Let’s just get something straight, right off the top. The goal of this national shutdown was never about “saving lives.” It was about “flattening the curve” to avoid overwhelming our hospitals. No promises of not getting sick yourself. No guarantee if we all just wait it out COVID-19 would pack up and head back to Wuhan. No. It’s here to stay. We did our part. We bought the medical community time. We’d like to go back to work now.
But, no. As New Jersey’s Governor Phil Murphy said this week, …”We’re in here trying to save lives, every single day. We are absolutely, desperately trying to save every life we can." Pennsylvania Governor Tom Wolf continues to threaten to expand stay at home orders even as he opens limited parts of the state because if there’s another spike he must do what he can to “save lives.”
When did this become the new metric? You’ve read many brilliant commentaries on the number of things that kill Americans every single year like choking, heart disease, cancer, auto accidents, medical accidents, and run-of-the-mill accidents.
Of all of them, the Wuhan Coronavirus is the one medical villain our bureaucratic Avengers have decided warrants ruining economies and eroding Americans’ personal freedoms and way of life to “defeat”? Rather, from which they’ll “save” you and me?
Of course, that’s absurd. They can’t save you from getting sick. But they’re going to look like they’re trying. By the way, to show your solidarity that you’re a good American they’ve decided to make you prove you’re doing something, too.
The Avengers mask – the new way forward for all we Avengers recruits! It’s mandatory in states like Pennsylvania. You must wear one if you intend to shop anywhere still open or the store must throw you out.
You’re even commanded to wear it in gatherings outdoors. It makes everyone feel good. We’re safe from illness now. It shows you’re on the side of virtue. If you’re not wearing one – SHAME! RUN! ENEMY! We used to tie yellow ribbons around oak trees. Now we have to tie bandanas around our faces to prove we’re (say it with me in that zombie cult chant) “all in this together.”
I hate what we’ve become. The random videos of cops arresting moms in parks, knocking on doors of people with suspected visitors in their homes, and mayors threatening religious gatherings. Neighbors tattling on neighbors. People jogging outside or driving alone in cars wearing masks.
What are we doing? For the promise you won’t get sick? That even if you feel well, someone else might die? I don’t know how anyone steps out their front door again if their driving, daily thought is how they or someone they know might die.
Listen, I’m as pro-life as they come. I wrote a column to that effect recently. I’m glad to see all these governors who think of abortion as a religious experience now seem to be interested in saving every life. I just know they don’t mean it. This is just their time to shine.
Most of these people never make news in ordinary times. You only hear about them when they propose some wacky budget item or try to ban this or that. Governors are mostly unremarkable people, and that’s just fine with me. The best leaders are those who leave you the hell alone. Of course, that’s not who some of these governors are at their core.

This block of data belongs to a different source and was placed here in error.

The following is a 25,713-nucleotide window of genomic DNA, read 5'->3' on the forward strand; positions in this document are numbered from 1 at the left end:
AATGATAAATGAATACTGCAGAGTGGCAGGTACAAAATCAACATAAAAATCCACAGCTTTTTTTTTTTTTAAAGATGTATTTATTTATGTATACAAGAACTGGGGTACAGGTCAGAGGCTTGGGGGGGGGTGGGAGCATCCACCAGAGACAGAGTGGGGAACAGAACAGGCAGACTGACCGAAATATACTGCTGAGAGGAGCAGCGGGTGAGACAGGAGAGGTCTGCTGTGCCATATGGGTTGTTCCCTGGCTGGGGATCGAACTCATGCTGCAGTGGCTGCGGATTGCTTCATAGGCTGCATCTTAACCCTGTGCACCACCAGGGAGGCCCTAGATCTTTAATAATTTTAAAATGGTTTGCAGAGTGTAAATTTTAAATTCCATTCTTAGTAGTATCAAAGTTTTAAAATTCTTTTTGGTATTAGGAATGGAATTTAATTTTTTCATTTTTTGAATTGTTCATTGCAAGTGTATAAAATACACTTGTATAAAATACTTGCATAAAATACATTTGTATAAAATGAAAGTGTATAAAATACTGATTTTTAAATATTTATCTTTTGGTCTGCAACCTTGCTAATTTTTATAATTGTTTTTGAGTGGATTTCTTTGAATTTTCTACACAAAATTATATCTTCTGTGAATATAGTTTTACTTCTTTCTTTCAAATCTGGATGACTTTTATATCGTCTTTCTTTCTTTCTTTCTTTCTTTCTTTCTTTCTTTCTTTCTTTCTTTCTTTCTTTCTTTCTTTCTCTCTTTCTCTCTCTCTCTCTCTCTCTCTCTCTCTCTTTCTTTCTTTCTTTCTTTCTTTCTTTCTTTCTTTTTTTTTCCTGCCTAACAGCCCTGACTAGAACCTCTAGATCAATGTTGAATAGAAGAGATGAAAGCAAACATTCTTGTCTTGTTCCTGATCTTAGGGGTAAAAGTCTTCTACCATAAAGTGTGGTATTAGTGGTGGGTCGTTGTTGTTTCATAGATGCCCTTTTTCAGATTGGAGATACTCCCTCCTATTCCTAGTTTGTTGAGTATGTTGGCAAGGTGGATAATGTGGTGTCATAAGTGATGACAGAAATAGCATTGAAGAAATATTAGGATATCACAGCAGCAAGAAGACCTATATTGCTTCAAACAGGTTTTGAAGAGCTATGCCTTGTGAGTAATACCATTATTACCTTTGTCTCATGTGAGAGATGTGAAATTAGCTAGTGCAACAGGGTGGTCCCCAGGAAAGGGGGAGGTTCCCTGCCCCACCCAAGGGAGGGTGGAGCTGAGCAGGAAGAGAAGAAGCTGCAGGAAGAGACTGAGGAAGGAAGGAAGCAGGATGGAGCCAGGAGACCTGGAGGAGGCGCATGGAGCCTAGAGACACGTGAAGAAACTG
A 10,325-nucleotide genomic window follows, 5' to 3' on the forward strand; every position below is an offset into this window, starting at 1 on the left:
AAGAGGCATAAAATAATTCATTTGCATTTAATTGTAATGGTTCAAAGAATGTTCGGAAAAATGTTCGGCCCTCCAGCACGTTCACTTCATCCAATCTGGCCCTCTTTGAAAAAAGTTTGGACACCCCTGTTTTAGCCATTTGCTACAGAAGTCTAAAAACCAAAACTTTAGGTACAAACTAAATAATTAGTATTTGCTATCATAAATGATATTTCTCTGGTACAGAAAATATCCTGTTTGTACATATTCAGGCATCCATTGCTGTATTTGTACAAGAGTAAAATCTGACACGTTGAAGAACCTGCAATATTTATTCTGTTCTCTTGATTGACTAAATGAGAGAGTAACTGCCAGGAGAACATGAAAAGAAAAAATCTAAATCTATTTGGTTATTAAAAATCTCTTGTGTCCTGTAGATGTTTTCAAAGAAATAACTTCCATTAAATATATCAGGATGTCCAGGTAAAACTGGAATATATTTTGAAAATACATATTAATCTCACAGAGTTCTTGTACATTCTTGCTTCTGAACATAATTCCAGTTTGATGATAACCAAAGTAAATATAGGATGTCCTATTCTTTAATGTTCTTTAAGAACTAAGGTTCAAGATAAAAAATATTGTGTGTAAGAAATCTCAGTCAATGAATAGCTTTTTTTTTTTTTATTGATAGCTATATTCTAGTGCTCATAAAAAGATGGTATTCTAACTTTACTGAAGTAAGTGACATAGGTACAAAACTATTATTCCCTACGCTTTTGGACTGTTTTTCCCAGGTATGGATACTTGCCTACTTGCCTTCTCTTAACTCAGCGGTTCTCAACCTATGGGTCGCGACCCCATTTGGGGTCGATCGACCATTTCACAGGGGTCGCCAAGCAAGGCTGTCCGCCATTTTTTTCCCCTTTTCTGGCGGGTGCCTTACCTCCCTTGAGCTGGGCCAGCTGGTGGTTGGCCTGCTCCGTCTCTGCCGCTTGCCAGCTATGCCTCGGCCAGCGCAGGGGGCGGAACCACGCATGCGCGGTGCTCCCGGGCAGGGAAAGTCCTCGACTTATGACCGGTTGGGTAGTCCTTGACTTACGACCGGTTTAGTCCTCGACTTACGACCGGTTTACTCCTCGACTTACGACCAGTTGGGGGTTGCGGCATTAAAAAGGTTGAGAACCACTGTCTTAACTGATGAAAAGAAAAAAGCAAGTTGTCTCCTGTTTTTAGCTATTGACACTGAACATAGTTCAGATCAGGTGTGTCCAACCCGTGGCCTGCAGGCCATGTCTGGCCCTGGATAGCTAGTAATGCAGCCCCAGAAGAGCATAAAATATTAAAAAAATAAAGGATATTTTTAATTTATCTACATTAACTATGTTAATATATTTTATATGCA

You can almost imagine them talking to themselves in the mirror in the morning. “The people need saving, Tom! It’s time to prove to Mother she was wrong about me! I will amount to something! I’m in total control now!”
Every Marvel movie features the character who feels inferior and suddenly amasses enormous power and tries to control the universe with it. But these governors see themselves as Captain America. They’re not. They’re closer to the power-crazed villain.
The American people are the Avengers in this movie. And we already did our part. We didn’t vanquish evil (the virus) forever. It will return just like evil returns in the next film. And we’ll figure out how to deal with it when it returns, too. And we’ll better understand its weaknesses.
Closing down our economy, shutting down business, and people tattling on one another, living in terror, unable to move freely is not the behavior of brave heroes. That’s the behavior of defeated weaklings. Our enemies must love it.
We all know who’s most at risk. Let’s work to protect them. We all know most of us won’t die if we catch it. We know millions of us already caught it and never knew we had it.
When one of my three kids gets the flu, I don’t stay home from work for weeks even though the flu kills tens of thousands of the ailing and elderly annually. But that’s where we are with this virus and too many Americans feel that makes sense.
Look what we’ve become.
This week in an attempt to lift spirits and change the godforsaken news cycle for half a second, the Blue Angels and Thunderbirds flew over New York and Philadelphia on a beautiful, clear, 70-degree day to pay tribute to our health care providers. Onlookers gathered on the waterfronts of Manhattan and New Jersey and on the Philadelphia Art Museum steps to soak in the sun and enjoy a patriotic change of pace.
But close behind the uplifting moment came the pseudo-Avengers squawking on social media and evening news about a lack of social distancing and masks as citizens looked to the sky. They’re saving lives by reminding us all how badly we’re behaving, don’t you see?
You’ve heard the quotes. As old as our nation’s founding. History’s most famous Pennsylvanian, Benjamin Franklin said, “Those who would give up essential liberty to purchase a little temporary safety deserve neither liberty nor safety.” C.S. Lewis wrote, “Of all the tyrannies, a tyranny sincerely exercised for the good of its victims may be the most oppressive. It may be better to live under robber barons than under the omnipotent moral busybodies."
It’s not clear if they were wearing masks at the original time of the quotes, of course. I’ll check on it and get back with you.